QBI Deduction

QBI Deduction

The Tax Cuts and Jobs Act of 2017 permanently reduced the top corporate tax rate to 21%. To try and make the playing field somewhat even for other businesses, this law also gave taxpayers with noncorporate businesses a new deduction for tax years 2018 through 2025. For example, beginning in 2018, a C corporation would pay the top corporate federal income tax rate of 21%, but a business taxed as a Subchapter S corporation could be taxed to an individual owner at a rate as high as 37%. If this Subchapter S corporation were to take full use of the new Qualified Business Income deduction (QBI Deduction) the effective tax rate would drop to 29.6%. While better than 37%, it’s still better to leave earnings in a C corporation with a top rate of 21% than in an S corporation. However, if the shareholders want to pull earnings out of the corporation, earnings distributions from a Subchapter S corporation don’t trigger any additional tax, whereas earnings distributed to owners by the now-lower-taxed C corporation results in additional tax on the dividends.

To make matters more complicated, the full 20% of business income QBI Deduction is only available after meeting a series of tests. The deduction is taken on the returns of the business owners and they do not have to itemize to claim this deduction. Among the limitations are the following:

First, the income has to be from a “trade or business”. Fortunately, this definition is very broad, but effectively excludes interest, dividend, and wages from any business.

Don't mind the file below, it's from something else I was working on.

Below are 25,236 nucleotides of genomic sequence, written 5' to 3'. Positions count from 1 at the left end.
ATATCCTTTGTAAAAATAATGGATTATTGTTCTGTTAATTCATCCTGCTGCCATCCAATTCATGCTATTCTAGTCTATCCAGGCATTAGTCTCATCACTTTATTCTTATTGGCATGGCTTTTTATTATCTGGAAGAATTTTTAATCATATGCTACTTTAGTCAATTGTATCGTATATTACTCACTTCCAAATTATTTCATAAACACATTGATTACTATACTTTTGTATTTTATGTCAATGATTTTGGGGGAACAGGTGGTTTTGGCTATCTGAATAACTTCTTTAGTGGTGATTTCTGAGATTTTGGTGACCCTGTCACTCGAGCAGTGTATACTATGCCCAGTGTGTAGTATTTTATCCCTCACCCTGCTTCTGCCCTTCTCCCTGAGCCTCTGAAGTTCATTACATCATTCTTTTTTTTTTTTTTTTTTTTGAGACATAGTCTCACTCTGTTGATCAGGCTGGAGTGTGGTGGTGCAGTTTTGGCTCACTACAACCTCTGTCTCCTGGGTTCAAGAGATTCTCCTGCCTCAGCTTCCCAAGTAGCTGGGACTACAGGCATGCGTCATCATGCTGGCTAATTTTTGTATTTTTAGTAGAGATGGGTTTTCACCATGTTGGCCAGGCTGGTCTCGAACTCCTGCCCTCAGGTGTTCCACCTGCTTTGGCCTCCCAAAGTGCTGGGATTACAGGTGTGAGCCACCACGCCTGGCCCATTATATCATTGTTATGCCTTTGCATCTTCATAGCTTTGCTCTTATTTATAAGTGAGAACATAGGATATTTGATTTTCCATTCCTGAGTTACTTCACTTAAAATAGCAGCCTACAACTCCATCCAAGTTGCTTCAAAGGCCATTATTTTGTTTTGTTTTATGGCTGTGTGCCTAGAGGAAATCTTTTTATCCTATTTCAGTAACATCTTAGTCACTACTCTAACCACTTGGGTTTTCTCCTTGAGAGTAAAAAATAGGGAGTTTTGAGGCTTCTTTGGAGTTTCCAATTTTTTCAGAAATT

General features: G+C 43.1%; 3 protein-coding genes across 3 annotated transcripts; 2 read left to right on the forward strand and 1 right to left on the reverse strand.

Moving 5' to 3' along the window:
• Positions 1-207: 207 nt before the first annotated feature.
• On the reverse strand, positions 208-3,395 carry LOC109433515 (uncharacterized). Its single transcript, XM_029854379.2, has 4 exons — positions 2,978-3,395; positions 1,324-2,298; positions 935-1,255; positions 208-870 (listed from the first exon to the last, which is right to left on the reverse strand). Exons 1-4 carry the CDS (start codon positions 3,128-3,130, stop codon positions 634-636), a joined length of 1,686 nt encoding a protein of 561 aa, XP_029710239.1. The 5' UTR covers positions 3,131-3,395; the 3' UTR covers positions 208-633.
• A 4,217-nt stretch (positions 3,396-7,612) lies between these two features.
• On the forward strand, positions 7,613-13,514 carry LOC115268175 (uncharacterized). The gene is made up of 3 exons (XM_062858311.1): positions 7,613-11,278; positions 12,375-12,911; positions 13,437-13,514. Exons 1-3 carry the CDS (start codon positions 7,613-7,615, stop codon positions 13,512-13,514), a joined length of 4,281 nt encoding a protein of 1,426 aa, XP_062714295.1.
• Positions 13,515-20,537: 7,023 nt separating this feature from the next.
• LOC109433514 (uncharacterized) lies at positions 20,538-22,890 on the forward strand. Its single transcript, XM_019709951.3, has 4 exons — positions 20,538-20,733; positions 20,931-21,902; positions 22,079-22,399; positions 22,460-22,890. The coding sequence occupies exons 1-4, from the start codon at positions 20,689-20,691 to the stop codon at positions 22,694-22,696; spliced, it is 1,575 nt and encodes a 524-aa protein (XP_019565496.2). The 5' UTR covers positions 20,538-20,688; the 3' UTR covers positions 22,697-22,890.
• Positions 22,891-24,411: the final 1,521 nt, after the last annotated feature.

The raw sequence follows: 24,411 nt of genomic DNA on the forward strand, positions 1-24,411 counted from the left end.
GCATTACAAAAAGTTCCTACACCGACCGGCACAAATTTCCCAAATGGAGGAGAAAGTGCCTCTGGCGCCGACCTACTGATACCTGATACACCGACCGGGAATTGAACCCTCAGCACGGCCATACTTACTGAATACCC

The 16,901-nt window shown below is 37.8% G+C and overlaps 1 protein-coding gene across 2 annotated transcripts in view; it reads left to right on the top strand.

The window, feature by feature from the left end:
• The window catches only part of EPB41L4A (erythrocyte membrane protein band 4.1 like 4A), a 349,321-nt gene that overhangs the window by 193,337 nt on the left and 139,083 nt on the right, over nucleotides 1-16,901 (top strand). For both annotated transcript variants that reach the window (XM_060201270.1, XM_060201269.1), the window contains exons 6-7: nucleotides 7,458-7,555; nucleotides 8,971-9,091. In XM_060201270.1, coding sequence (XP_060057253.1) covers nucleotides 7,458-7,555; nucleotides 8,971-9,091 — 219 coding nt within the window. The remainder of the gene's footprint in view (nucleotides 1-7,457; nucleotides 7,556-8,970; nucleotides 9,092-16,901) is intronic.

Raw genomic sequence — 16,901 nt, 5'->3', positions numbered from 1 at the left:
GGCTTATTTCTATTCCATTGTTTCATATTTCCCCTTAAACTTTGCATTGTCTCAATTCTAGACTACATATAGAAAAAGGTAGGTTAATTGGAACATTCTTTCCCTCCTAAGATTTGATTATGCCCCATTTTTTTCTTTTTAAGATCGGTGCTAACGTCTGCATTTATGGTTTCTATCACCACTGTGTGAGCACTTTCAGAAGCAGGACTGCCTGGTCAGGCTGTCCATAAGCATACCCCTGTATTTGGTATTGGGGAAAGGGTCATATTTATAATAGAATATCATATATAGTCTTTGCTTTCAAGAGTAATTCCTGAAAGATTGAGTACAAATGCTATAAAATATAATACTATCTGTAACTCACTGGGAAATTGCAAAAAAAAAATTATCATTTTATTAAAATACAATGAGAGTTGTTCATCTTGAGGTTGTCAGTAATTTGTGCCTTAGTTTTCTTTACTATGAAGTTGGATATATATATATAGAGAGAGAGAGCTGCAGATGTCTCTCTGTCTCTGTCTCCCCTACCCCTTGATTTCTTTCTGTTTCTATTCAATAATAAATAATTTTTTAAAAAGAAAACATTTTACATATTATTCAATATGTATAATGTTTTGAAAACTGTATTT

The deduction cannot exceed 20% of the taxpayer’s ordinary income. If the qualified business income is negative, then the losses can carry forward to the next year.

There are also rules to prevent high income taxpayers from converting their wages to business income and taking advantage of the deduction. For qualified business income from the health, legal, consulting, athletic, financial, brokerage, or other high-skill service fields the deduction is phased out. The deduction phase-out for this type of income begins when taxable income exceeds $315,000 for joint filers and is completely eliminated when taxable income exceeds $415,000 for joint filers.

For businesses that otherwise qualify for the deduction without the phase-out for certain service income described above, if the owner income exceeds $415,000 on joint return, then the QB I deduction is limited to the greater of 50% of the owner share of W-2 wages paid in the business, or 25% of the wages and 2 ½% of the unadjusted basis immediately after acquisition of tangible depreciable property.

Categories: Business, Tax Law

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